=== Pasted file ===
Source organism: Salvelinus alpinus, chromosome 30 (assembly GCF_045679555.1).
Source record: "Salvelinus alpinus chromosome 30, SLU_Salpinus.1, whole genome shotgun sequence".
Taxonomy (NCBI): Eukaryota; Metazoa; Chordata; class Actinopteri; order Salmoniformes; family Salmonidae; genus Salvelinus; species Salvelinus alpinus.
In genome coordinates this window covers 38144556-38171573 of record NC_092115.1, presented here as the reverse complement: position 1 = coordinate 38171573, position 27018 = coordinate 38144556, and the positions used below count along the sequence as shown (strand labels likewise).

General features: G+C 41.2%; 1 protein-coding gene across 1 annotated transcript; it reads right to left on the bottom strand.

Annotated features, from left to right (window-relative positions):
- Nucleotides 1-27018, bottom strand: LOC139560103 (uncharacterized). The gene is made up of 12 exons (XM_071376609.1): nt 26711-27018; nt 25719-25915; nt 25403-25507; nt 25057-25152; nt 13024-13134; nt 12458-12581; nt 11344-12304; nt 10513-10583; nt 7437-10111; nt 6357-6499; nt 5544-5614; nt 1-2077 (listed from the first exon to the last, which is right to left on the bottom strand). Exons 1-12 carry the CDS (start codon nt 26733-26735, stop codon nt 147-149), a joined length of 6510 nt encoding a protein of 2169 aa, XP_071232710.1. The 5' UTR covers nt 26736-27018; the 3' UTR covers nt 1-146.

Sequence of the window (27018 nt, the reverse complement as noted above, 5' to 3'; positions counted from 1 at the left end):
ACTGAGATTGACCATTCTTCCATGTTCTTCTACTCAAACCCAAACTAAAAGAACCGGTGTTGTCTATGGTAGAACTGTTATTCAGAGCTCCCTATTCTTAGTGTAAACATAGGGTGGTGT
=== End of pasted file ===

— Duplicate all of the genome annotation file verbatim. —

Source organism: Salvelinus alpinus, chromosome 30 (assembly GCF_045679555.1).
Source record: "Salvelinus alpinus chromosome 30, SLU_Salpinus.1, whole genome shotgun sequence".
Taxonomy (NCBI): Eukaryota; Metazoa; Chordata; class Actinopteri; order Salmoniformes; family Salmonidae; genus Salvelinus; species Salvelinus alpinus.
In genome coordinates this window covers 38144556-38171573 of record NC_092115.1, presented here as the reverse complement: position 1 = coordinate 38171573, position 27018 = coordinate 38144556, and the positions used below count along the sequence as shown (strand labels likewise).

General features: G+C 41.2%; 1 protein-coding gene across 1 annotated transcript; it reads right to left on the bottom strand.

Annotated features, from left to right (window-relative positions):
- Nucleotides 1-27018, bottom strand: LOC139560103 (uncharacterized). The gene is made up of 12 exons (XM_071376609.1): nt 26711-27018; nt 25719-25915; nt 25403-25507; nt 25057-25152; nt 13024-13134; nt 12458-12581; nt 11344-12304; nt 10513-10583; nt 7437-10111; nt 6357-6499; nt 5544-5614; nt 1-2077 (listed from the first exon to the last, which is right to left on the bottom strand). Exons 1-12 carry the CDS (start codon nt 26733-26735, stop codon nt 147-149), a joined length of 6510 nt encoding a protein of 2169 aa, XP_071232710.1. The 5' UTR covers nt 26736-27018; the 3' UTR covers nt 1-146.

Sequence of the window (27018 nt, the reverse complement as noted above, 5' to 3'; positions counted from 1 at the left end):
ACTGAGATTGACCATTCTTCCATGTTCTTCTACTCAAACCCAAACTAAAAGAACCGGTGTTGTCTATGGTAGAACTGTTATTCAGAGCTCCCTATTCTTAGTGTAAACATAGGGTGGTGT